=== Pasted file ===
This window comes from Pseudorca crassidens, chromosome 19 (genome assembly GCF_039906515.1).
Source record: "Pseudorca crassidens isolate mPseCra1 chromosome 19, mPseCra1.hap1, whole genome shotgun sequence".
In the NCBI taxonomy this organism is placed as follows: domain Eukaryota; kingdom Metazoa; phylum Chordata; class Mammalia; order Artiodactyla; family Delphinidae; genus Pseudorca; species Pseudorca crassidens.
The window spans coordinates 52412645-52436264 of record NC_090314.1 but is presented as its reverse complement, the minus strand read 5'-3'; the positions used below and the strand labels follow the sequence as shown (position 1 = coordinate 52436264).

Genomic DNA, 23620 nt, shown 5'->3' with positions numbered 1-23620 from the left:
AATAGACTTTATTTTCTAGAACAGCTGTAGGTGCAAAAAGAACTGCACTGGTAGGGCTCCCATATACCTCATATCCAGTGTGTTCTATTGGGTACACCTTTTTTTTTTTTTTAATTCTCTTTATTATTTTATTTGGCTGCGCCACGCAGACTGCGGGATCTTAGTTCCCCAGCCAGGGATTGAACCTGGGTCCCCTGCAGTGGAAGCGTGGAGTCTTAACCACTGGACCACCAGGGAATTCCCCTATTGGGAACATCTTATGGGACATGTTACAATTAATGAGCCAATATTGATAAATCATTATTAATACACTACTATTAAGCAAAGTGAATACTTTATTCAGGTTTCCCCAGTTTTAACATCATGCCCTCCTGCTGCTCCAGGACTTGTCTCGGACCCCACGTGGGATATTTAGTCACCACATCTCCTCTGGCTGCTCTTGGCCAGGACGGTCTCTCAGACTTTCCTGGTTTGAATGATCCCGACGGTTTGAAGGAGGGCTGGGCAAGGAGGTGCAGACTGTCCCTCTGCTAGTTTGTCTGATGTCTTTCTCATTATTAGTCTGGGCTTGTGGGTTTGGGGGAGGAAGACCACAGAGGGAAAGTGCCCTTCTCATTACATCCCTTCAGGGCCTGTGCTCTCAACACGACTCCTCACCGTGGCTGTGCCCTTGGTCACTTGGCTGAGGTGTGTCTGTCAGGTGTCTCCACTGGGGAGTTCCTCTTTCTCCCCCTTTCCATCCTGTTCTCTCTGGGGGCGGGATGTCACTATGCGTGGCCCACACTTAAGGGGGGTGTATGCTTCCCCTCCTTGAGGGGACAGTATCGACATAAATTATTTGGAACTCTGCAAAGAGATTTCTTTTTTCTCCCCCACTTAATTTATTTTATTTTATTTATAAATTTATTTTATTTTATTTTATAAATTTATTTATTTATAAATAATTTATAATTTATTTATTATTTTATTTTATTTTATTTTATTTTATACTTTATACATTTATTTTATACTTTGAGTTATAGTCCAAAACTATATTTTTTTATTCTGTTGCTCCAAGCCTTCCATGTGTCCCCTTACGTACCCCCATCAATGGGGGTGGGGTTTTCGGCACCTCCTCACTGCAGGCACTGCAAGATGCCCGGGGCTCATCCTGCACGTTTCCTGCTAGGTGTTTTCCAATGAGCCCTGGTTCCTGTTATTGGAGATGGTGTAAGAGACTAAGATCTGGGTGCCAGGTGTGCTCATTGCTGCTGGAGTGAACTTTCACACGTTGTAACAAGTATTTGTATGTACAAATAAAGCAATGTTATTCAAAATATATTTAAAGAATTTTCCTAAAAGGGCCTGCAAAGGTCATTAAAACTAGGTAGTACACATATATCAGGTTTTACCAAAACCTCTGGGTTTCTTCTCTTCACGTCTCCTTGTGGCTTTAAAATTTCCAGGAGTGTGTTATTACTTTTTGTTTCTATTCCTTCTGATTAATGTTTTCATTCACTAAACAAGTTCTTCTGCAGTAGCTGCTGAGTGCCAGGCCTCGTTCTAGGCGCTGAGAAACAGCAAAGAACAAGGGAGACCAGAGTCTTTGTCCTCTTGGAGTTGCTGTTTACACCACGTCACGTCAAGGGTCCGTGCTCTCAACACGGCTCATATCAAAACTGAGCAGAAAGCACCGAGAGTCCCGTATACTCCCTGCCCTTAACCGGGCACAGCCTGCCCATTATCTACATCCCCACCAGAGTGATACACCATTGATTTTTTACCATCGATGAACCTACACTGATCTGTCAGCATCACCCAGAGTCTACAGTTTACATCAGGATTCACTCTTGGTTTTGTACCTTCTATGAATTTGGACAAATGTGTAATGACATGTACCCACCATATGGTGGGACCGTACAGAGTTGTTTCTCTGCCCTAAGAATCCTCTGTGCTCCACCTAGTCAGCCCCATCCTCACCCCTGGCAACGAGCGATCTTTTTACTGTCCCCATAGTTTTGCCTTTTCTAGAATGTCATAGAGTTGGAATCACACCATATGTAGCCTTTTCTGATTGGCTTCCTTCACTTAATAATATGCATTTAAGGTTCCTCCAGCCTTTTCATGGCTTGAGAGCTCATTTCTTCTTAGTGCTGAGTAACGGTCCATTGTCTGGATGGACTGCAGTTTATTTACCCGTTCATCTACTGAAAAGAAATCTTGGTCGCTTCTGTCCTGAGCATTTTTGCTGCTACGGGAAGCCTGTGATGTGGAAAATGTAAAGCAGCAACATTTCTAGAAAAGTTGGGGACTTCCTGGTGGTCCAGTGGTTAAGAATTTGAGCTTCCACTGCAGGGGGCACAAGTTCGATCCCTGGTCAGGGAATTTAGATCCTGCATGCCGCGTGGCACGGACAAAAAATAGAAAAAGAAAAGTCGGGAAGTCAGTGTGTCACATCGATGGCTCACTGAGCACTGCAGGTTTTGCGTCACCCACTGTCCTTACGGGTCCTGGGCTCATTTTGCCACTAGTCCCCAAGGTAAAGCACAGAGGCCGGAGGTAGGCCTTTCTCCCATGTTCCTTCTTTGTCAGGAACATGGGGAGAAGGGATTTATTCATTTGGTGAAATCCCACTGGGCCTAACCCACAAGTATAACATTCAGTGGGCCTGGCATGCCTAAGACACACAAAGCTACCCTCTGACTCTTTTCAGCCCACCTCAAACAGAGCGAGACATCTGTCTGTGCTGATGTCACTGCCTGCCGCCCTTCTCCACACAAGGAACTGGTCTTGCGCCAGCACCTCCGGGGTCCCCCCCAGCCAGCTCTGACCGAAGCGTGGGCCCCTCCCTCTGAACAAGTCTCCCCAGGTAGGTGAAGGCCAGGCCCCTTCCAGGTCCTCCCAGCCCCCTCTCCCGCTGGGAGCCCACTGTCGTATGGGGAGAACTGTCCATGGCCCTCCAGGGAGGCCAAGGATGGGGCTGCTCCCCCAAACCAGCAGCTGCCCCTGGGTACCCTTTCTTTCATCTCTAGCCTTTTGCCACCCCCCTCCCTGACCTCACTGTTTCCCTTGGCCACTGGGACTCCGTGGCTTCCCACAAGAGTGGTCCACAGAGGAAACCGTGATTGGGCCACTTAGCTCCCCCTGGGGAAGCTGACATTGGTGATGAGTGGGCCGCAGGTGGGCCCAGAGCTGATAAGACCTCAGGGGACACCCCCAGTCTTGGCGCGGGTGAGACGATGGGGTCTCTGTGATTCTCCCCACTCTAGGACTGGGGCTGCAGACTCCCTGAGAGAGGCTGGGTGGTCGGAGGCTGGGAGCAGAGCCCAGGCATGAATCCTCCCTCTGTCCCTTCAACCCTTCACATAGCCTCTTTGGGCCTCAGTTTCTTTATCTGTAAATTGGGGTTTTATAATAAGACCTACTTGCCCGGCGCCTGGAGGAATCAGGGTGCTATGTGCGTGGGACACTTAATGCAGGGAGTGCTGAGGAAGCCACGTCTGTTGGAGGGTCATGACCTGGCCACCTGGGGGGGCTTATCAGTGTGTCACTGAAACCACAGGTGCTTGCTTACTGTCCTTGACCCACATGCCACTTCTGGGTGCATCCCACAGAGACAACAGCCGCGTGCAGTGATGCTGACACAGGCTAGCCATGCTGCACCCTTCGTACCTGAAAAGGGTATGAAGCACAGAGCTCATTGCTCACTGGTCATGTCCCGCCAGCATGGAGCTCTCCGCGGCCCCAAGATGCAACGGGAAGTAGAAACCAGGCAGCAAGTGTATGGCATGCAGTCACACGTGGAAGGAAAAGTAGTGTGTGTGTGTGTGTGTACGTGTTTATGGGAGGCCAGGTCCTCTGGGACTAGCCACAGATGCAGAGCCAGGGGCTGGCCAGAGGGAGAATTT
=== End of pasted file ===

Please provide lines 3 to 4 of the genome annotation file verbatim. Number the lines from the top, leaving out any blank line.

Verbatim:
In the NCBI taxonomy this organism is placed as follows: domain Eukaryota; kingdom Metazoa; phylum Chordata; class Mammalia; order Artiodactyla; family Delphinidae; genus Pseudorca; species Pseudorca crassidens.
The window spans coordinates 52412645-52436264 of record NC_090314.1 but is presented as its reverse complement, the minus strand read 5'-3'; the positions used below and the strand labels follow the sequence as shown (position 1 = coordinate 52436264).